Facebook made some positive changes today, but only because of political pressure from policymakers and privacy advocates on both sides of the Atlantic. Mr. Zuckerberg’s failure to acknowledge the political realities don’t bode well for Facebook’s future approach to privacy. He appears to be living a Alice in Digital Wonderland fantasy, where changes are made on privacy only because Facebook has the goodwill of its users in mind. Just last December 9, after all, Facebook made one of its typical self-reverential announcements that it was “rolling out easy-to-use tools to empower people to personalize control over their information.” These changes triggered a user revolt, letters from Senators, an opinion ordering a reversal from the EU, and concern from the FTC.
There are more simplified and manageable privacy settings, and Facebook has made an important first (or back-tracking!) step. Unfortunately, Facebook still refuses to give its users control over the data it collects for its targeted advertising products. The defaults should also be initially set for non-sharing, with the minimization of data collection at the core of Facebook’s approach to privacy. CDD and other privacy groups will examine these new settings and identify where further changes should be made, including on advertising data. Meanwhile, we want Congress to hold hearings on social networking privacy, with Mr. Zuckerberg as a star witness. Mr. Zuckerberg should be asked to explain how Facebook continues to develop new approaches to data collection and privacy–from Beacon to Instant Personalization–that continually lowers the bar–until the company has to do some form of hasty retreat. Congress needs to examine how Facebook develops its approach to privacy, and what its business plans mean for the future.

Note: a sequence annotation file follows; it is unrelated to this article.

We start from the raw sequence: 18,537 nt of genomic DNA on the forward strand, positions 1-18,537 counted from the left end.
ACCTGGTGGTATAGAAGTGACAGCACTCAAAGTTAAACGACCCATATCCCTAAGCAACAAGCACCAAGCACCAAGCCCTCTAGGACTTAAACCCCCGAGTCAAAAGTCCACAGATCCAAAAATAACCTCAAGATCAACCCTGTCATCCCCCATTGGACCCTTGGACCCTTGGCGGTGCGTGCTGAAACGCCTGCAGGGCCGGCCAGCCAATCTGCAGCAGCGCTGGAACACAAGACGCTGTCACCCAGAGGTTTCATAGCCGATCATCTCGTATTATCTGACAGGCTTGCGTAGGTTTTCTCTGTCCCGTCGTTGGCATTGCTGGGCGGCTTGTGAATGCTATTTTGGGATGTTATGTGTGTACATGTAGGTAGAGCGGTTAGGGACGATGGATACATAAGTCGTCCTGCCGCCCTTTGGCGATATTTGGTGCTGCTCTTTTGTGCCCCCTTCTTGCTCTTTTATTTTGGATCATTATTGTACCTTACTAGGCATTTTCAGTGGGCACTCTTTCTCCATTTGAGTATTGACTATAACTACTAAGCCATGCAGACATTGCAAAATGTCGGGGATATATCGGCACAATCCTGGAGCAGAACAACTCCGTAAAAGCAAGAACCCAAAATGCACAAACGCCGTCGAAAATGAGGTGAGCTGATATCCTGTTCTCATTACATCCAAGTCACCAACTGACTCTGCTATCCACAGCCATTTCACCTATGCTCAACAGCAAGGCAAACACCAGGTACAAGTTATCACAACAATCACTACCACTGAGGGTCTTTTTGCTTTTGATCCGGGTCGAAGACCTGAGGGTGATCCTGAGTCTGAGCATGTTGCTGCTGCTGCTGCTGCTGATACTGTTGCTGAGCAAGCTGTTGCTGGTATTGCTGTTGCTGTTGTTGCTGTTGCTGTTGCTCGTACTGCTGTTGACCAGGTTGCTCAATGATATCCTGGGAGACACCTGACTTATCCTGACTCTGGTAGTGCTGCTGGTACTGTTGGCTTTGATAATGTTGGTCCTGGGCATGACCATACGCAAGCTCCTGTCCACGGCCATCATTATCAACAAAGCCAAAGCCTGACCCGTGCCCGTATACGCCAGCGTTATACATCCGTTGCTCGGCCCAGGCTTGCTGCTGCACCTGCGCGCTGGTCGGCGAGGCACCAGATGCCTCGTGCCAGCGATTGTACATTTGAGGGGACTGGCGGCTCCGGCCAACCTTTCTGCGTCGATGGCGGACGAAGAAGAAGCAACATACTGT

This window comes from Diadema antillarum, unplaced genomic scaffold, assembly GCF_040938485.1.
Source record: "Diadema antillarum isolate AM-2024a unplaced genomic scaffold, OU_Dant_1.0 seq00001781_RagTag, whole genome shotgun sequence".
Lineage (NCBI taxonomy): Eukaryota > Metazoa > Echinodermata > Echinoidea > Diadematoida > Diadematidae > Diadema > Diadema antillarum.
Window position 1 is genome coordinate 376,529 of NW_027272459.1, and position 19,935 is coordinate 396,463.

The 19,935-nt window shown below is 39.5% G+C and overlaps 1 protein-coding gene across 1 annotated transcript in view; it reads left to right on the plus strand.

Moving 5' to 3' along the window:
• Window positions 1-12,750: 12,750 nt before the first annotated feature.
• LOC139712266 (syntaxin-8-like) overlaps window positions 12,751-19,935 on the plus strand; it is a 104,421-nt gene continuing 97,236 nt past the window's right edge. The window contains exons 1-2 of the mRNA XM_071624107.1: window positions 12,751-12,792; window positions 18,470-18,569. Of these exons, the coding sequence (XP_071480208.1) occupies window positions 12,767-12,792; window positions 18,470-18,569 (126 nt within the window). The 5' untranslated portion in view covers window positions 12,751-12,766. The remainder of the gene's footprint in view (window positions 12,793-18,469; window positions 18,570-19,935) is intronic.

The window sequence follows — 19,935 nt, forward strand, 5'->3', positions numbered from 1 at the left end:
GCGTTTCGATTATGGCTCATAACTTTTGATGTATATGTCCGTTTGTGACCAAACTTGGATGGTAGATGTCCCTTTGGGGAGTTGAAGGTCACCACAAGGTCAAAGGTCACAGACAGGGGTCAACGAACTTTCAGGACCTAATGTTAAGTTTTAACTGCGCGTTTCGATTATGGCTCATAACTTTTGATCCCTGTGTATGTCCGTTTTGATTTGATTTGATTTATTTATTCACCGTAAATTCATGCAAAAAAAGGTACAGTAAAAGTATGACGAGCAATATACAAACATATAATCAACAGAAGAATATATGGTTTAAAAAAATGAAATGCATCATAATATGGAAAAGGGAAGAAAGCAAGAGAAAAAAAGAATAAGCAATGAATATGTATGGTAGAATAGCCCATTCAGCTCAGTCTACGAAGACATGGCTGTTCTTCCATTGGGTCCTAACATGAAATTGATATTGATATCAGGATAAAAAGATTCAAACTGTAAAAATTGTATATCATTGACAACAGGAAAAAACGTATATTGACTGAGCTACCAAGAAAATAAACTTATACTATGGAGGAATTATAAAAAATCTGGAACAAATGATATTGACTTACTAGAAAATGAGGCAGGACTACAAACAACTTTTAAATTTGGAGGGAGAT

CDD will also press the FTC to investigate Facebook, including acting on complaints filed with EPIC and other groups. It’s time for the FTC to announce guidelines to protect social networking privacy on Facebook and other sites.
Center for Digital Democracy